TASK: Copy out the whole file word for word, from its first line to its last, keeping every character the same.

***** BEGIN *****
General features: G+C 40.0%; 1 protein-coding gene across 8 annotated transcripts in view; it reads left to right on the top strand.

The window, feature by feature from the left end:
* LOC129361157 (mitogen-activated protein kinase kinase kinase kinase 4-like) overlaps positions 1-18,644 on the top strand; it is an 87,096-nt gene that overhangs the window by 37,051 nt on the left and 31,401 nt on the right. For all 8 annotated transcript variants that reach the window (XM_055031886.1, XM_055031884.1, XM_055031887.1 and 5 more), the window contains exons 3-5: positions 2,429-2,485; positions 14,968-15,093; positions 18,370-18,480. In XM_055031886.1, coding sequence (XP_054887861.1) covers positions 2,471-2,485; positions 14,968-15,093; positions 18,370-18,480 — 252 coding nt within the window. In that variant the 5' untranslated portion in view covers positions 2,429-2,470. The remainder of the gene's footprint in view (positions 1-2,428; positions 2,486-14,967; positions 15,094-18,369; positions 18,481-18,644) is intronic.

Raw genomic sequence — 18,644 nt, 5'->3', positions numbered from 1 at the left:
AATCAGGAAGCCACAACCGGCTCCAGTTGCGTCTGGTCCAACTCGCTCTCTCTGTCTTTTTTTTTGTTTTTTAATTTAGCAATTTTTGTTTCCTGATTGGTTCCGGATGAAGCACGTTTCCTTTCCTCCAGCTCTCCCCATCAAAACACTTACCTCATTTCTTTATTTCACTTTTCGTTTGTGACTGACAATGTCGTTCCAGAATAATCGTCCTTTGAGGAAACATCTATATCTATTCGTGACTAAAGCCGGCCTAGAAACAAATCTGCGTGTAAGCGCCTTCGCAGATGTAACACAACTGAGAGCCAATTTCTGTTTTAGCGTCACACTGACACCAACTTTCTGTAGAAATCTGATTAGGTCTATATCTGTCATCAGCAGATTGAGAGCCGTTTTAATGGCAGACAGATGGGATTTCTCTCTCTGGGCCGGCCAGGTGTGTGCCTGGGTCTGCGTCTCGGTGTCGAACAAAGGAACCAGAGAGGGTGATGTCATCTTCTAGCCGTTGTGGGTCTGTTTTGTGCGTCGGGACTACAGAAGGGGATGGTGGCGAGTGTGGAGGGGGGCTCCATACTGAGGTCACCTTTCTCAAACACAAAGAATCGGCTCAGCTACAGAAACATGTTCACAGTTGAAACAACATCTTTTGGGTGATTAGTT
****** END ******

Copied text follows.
General features: G+C 40.0%; 1 protein-coding gene across 8 annotated transcripts in view; it reads left to right on the top strand.

The window, feature by feature from the left end:
* LOC129361157 (mitogen-activated protein kinase kinase kinase kinase 4-like) overlaps positions 1-18,644 on the top strand; it is an 87,096-nt gene that overhangs the window by 37,051 nt on the left and 31,401 nt on the right. For all 8 annotated transcript variants that reach the window (XM_055031886.1, XM_055031884.1, XM_055031887.1 and 5 more), the window contains exons 3-5: positions 2,429-2,485; positions 14,968-15,093; positions 18,370-18,480. In XM_055031886.1, coding sequence (XP_054887861.1) covers positions 2,471-2,485; positions 14,968-15,093; positions 18,370-18,480 — 252 coding nt within the window. In that variant the 5' untranslated portion in view covers positions 2,429-2,470. The remainder of the gene's footprint in view (positions 1-2,428; positions 2,486-14,967; positions 15,094-18,369; positions 18,481-18,644) is intronic.

Raw genomic sequence — 18,644 nt, 5'->3', positions numbered from 1 at the left:
AATCAGGAAGCCACAACCGGCTCCAGTTGCGTCTGGTCCAACTCGCTCTCTCTGTCTTTTTTTTTGTTTTTTAATTTAGCAATTTTTGTTTCCTGATTGGTTCCGGATGAAGCACGTTTCCTTTCCTCCAGCTCTCCCCATCAAAACACTTACCTCATTTCTTTATTTCACTTTTCGTTTGTGACTGACAATGTCGTTCCAGAATAATCGTCCTTTGAGGAAACATCTATATCTATTCGTGACTAAAGCCGGCCTAGAAACAAATCTGCGTGTAAGCGCCTTCGCAGATGTAACACAACTGAGAGCCAATTTCTGTTTTAGCGTCACACTGACACCAACTTTCTGTAGAAATCTGATTAGGTCTATATCTGTCATCAGCAGATTGAGAGCCGTTTTAATGGCAGACAGATGGGATTTCTCTCTCTGGGCCGGCCAGGTGTGTGCCTGGGTCTGCGTCTCGGTGTCGAACAAAGGAACCAGAGAGGGTGATGTCATCTTCTAGCCGTTGTGGGTCTGTTTTGTGCGTCGGGACTACAGAAGGGGATGGTGGCGAGTGTGGAGGGGGGCTCCATACTGAGGTCACCTTTCTCAAACACAAAGAATCGGCTCAGCTACAGAAACATGTTCACAGTTGAAACAACATCTTTTGGGTGATTAGTT